He was managed with antihelminthic therapy (praziquantel) along with the concurrent reduction of immunosuppression. The patient had uneventful recovery after the treatment for about a year.

   Discussion Top

Strongyloidiasis is an intestinal parasite remains endemic in all the tropical and subtropical countries worldwide, particularly in countries with developing infrastructure but also in developed nations.[2]

S. stercoralis has a complex life cycle, including a direct, an auto-infective and a nonparasitic free-living developmental cycle. The larva penetrates the skin to enter the circulation, reaches the lungs from where they get coughed up and swallowed into the intestine to develop into mature adult worms.[3],[4] This is a usual route of transmission of this parasite.

The parasite usually resides in the duodenum, rarely in the colon or stomach and is asymptomatic in healthy individuals, thus allowing the infection to remain undiagnosed and untreated for years. Hence, the parasite can persist in the host and increases the risk of infection among the community. The common manifestations include severe cramping, abdominal pain, watery diarrhea, weight loss, nausea, vomiting, and occasionally gastrointestinal bleeding and small bowel obstruction.[5] The present case presented with creepy abdominal pain, diarrhea, and fever, which was not responding to conventional treatment.

Strongyloides have the tendency to develop the severe disease in immunocompromised patients and is a major public health concern. The immunocompromised population includes those undergoing steroid therapy or chemotherapy, and those with hematologic malignancy, kidney transplants, bone marrow transplants, human T-lymphotropic virus type 1 infection, and hypogammaglobulinemia.[6]

The present case was receiving corticosteroids for the treatment of scleroderma for more than a year and a half. The transformation of chronic infection to hyper-infection in the duodenum may have been caused by the use of steroids in this case. Blood counts in chronic parasitic infections often show eosinophilia, but the eosinophilia is often absent in hyperinfection syndrome as reported in a study by Newberry et al. in 2005. In their series, 3 out of 7 patients with Strongyloides hyperinfection had absolute eosinophil counts <400/cumm.[7] The present case also had an absolute eosinophil count of 245/cumm, which was within the normal range at the time of admission, probably because he was on corticosteroid therapy for scleroderma, which leads him to immunosuppression.

However, Strongyloidiasis is difficult to diagnose only on stool examination, as the parasitic load is low and the larval output is irregular in the majority of the patients.[8] Even after three stool examinations, positivity does not exceed 46% cases.[9] In the present case, also the repeated stool examination was inconclusive initially and was negative even after a histopathological diagnosis of the disease.

The endoscopic examination has been recognized to be an important tool for the diagnosis of Strongyloides, as the adult worms, larvae, and eggs colonize in the duodenum.[4] This procedure is the most sensitive diagnostic technique for Stronyloidiasis, with a false negative frequency of less than 10%.[10] The present case was successfully treated with praziquantel.

   Conclusion Top

Strongyloidiasis is a curable disease. Early diagnosis and appropriate therapy can reduce the mortality and morbidity. Unless severely infected, the clinical signs and symptoms are generally not severe and frequently nonspecific. The possibility of S. stercoralis infection should be considered as a causative agent of diarrhea particularly in an immunocompromised patient. Even in the asymptomatic state, Strongyloidiasis must be treated to avoid the risk of subsequent fatal hyperinfection. Timely initiation of appropriate therapy before the development of significant complications would be life-saving. The present case report therefore, strongly emphasizes the need for extensive investigations including endoscopic study, followed by detailed histopathological examination of the biopsy specimen, with suspicion of Strongyloidiasis, particularly in immunocompromised hosts.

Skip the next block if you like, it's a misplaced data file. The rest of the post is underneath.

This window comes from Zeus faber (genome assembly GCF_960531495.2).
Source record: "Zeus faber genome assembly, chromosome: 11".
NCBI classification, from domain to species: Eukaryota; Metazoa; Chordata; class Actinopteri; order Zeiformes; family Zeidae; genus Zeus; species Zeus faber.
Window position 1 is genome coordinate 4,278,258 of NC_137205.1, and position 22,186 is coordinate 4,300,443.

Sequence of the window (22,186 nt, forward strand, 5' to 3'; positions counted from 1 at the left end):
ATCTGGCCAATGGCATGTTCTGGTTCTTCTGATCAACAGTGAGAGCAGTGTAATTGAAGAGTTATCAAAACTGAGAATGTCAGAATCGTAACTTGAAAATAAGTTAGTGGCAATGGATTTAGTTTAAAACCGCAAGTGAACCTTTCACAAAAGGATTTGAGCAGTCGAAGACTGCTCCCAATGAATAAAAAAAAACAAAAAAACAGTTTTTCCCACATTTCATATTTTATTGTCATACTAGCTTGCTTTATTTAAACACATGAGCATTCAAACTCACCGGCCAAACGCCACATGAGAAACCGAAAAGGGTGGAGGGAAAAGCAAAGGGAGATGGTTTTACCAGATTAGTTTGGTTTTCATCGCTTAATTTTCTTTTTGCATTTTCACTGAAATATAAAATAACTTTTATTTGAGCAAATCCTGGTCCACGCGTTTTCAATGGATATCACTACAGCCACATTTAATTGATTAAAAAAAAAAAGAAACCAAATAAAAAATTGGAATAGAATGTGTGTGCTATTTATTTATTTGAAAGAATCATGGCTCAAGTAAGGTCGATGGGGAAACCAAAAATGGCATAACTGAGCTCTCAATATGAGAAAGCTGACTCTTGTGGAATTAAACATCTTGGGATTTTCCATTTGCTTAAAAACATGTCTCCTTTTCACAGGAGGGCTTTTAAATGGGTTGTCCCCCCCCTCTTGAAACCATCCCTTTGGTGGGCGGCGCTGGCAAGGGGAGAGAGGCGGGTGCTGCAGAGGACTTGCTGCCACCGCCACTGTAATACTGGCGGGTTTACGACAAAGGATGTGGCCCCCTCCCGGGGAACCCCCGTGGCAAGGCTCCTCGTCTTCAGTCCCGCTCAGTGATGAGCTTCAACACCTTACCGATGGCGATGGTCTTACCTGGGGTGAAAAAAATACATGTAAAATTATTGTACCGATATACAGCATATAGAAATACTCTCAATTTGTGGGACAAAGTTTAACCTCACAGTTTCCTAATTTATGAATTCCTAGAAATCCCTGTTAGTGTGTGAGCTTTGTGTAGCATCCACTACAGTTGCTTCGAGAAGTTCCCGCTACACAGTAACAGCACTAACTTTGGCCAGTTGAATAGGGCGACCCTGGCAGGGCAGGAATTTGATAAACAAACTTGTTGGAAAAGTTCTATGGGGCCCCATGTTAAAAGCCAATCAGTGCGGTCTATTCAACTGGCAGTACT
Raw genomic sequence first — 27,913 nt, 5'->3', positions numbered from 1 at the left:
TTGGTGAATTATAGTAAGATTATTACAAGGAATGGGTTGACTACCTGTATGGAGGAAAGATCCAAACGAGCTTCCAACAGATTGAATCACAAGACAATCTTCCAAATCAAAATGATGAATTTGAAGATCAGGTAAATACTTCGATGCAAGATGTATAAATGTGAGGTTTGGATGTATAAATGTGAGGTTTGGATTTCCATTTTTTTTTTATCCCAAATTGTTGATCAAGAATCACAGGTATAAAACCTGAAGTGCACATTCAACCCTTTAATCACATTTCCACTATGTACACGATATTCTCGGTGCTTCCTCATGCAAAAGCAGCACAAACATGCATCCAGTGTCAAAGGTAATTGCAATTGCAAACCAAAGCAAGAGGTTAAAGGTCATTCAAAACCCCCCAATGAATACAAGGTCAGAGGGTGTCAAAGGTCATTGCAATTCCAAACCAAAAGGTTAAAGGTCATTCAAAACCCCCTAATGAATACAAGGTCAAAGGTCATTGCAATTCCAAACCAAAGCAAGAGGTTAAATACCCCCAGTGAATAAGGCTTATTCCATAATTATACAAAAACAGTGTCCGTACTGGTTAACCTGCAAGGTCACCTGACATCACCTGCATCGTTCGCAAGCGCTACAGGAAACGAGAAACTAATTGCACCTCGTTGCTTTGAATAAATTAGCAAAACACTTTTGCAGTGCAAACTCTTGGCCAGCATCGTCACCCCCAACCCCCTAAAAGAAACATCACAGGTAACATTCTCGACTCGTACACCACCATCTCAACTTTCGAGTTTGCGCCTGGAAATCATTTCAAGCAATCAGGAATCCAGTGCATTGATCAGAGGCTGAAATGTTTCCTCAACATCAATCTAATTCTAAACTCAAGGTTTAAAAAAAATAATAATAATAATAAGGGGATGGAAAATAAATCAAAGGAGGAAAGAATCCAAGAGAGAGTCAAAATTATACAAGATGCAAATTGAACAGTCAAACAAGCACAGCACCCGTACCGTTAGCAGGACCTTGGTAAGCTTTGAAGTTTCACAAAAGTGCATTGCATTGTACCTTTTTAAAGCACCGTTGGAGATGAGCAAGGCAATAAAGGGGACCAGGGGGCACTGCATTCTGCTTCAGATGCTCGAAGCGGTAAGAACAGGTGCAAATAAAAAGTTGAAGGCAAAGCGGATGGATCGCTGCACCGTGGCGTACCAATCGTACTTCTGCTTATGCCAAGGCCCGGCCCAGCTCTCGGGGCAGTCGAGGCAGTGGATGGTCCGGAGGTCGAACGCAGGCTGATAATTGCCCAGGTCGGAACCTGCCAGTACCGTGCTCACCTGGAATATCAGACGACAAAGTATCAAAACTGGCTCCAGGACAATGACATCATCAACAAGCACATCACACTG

Declaration of patient consent

The authors certify that they have obtained all appropriate patient consent forms. In the form the patient(s) has/have given his/her/their consent for his/her/their images and other clinical information to be reported in the journal. The patients understand that their names and initials will not be published and due efforts will be made to conceal their identity, but anonymity cannot be guaranteed.


The authors are grateful to Mr. S. K. Shukla, of the Pathology Department for his technical assistance.

Financial support and sponsorship


Conflicts of interest

There are no conflicts of interest.

   References Top

Pukhrambam PD, Rebachandra H, Singh NB, Singh TN. Opportunistic Strongyloides stercoralis infection in an immunocompromised patient. Ind Med Gaz 2012:497-500.  Back to cited text no. 1
Beknazarova M, Whiley H, Ross K. Strongyloidiasis: A disease of socioeconomic disadvantage. Int J Environ Res Public Health 2016;13:517.  Back to cited text no. 2
Thompson BF, Fry LC, Wells CD, Olmos M, Lee DH, Lazenby AJ, et al. The spectrum of GI strongyloidiasis: An endoscopic pathologic study. Gastrointest Endosc 2004;59:906-10.  Back to cited text no. 3
Kishimoto K, Hokama A, Hirata T, Ihama Y, Nakamoto M, Kinjo N et al. Endoscopic and histopathological study on the duodenum of Strongyloides stercoralis hyperinfection. World J Gastroenterol 2008;14:1768-73.  Back to cited text no. 4
Keiser PB, Nutman TB. Strongyloides stercoralis in the Immunocompromised Population. Clin Microbiol Rev 2004;17:208-17.  Back to cited text no. 5
Liu HC, Hsu JY, Chang KM. Strongyloides stercoralis hyperinfection presenting with symptoms mimicking acute exacerbation of chronic obstructive pulmonary disease. J Chin Med Assoc 2009;72:442-5.  Back to cited text no. 6
Newberry AM, Williams DN, Stauffer WM, Boulware DR, Hendel-Paterson BR, Walker PF. Strongyloides hyperinfection presenting as acute respiratory failure and Gram-negative sepsis. Chest 2005;128:3681-4.  Back to cited text no. 7
Ardic N. An oversight of Strongyloides stercoralis and its infections. Mikrobiyol Bul 2009;43:169-71.  Back to cited text no. 8
Martin-Davila P, Fortun J, Lopez-Velez R, Norman F, Montes de Oca M, Zamarron P, et al. Transmission of tropical and geographically restricted infections during solid-organ transplantation. Clin Microbiol 2008;21:60-96.  Back to cited text no. 9
Ganesh S, Cruz RJ. Strongyloidiasis: A multifaceted disease. Gastroenterol Hepatol 2011;7:194-6.  Back to cited text no. 10

Correspondence Address:
Rimi Pandey
Agarwal Pathology Centre, A.15, Nirala Nagar, Lucnow - 226 020, Uttar Pradesh
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Source of Support: None, Conflict of Interest: None

DOI: 10.4103/IJPM.IJPM_359_19